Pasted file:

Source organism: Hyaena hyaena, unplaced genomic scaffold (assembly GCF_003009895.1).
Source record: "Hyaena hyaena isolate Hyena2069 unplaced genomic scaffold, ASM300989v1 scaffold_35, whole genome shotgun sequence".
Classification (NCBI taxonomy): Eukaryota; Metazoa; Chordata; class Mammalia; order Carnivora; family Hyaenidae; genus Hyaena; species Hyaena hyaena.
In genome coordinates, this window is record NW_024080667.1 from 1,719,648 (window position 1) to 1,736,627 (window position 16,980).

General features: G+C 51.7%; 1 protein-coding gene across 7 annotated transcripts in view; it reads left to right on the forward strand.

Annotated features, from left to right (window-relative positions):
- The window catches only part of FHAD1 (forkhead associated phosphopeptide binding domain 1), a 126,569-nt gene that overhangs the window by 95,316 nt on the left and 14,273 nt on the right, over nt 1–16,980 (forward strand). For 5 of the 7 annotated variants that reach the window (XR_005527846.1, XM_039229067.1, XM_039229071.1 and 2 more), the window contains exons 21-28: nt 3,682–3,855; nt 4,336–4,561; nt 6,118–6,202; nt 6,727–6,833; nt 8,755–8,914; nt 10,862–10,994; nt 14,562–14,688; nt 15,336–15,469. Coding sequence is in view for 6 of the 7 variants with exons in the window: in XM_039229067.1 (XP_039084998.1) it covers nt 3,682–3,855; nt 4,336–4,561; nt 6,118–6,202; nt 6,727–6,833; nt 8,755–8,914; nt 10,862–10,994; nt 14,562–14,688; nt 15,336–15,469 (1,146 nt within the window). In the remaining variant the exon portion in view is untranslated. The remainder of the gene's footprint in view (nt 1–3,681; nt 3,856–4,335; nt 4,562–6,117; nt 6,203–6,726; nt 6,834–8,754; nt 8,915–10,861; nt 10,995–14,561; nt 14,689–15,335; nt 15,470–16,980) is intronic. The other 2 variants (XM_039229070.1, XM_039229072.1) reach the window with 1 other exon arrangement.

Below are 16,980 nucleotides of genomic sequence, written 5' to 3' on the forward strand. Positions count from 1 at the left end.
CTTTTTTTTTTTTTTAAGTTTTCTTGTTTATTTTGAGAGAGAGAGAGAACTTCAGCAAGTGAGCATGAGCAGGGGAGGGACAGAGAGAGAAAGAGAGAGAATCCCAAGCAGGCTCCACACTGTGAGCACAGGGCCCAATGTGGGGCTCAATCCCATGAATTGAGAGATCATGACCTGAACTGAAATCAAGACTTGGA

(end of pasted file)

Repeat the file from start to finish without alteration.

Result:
Source organism: Hyaena hyaena, unplaced genomic scaffold (assembly GCF_003009895.1).
Source record: "Hyaena hyaena isolate Hyena2069 unplaced genomic scaffold, ASM300989v1 scaffold_35, whole genome shotgun sequence".
Classification (NCBI taxonomy): Eukaryota; Metazoa; Chordata; class Mammalia; order Carnivora; family Hyaenidae; genus Hyaena; species Hyaena hyaena.
In genome coordinates, this window is record NW_024080667.1 from 1,719,648 (window position 1) to 1,736,627 (window position 16,980).

General features: G+C 51.7%; 1 protein-coding gene across 7 annotated transcripts in view; it reads left to right on the forward strand.

Annotated features, from left to right (window-relative positions):
- The window catches only part of FHAD1 (forkhead associated phosphopeptide binding domain 1), a 126,569-nt gene that overhangs the window by 95,316 nt on the left and 14,273 nt on the right, over nt 1–16,980 (forward strand). For 5 of the 7 annotated variants that reach the window (XR_005527846.1, XM_039229067.1, XM_039229071.1 and 2 more), the window contains exons 21-28: nt 3,682–3,855; nt 4,336–4,561; nt 6,118–6,202; nt 6,727–6,833; nt 8,755–8,914; nt 10,862–10,994; nt 14,562–14,688; nt 15,336–15,469. Coding sequence is in view for 6 of the 7 variants with exons in the window: in XM_039229067.1 (XP_039084998.1) it covers nt 3,682–3,855; nt 4,336–4,561; nt 6,118–6,202; nt 6,727–6,833; nt 8,755–8,914; nt 10,862–10,994; nt 14,562–14,688; nt 15,336–15,469 (1,146 nt within the window). In the remaining variant the exon portion in view is untranslated. The remainder of the gene's footprint in view (nt 1–3,681; nt 3,856–4,335; nt 4,562–6,117; nt 6,203–6,726; nt 6,834–8,754; nt 8,915–10,861; nt 10,995–14,561; nt 14,689–15,335; nt 15,470–16,980) is intronic. The other 2 variants (XM_039229070.1, XM_039229072.1) reach the window with 1 other exon arrangement.

Below are 16,980 nucleotides of genomic sequence, written 5' to 3' on the forward strand. Positions count from 1 at the left end.
CTTTTTTTTTTTTTTAAGTTTTCTTGTTTATTTTGAGAGAGAGAGAGAACTTCAGCAAGTGAGCATGAGCAGGGGAGGGACAGAGAGAGAAAGAGAGAGAATCCCAAGCAGGCTCCACACTGTGAGCACAGGGCCCAATGTGGGGCTCAATCCCATGAATTGAGAGATCATGACCTGAACTGAAATCAAGACTTGGA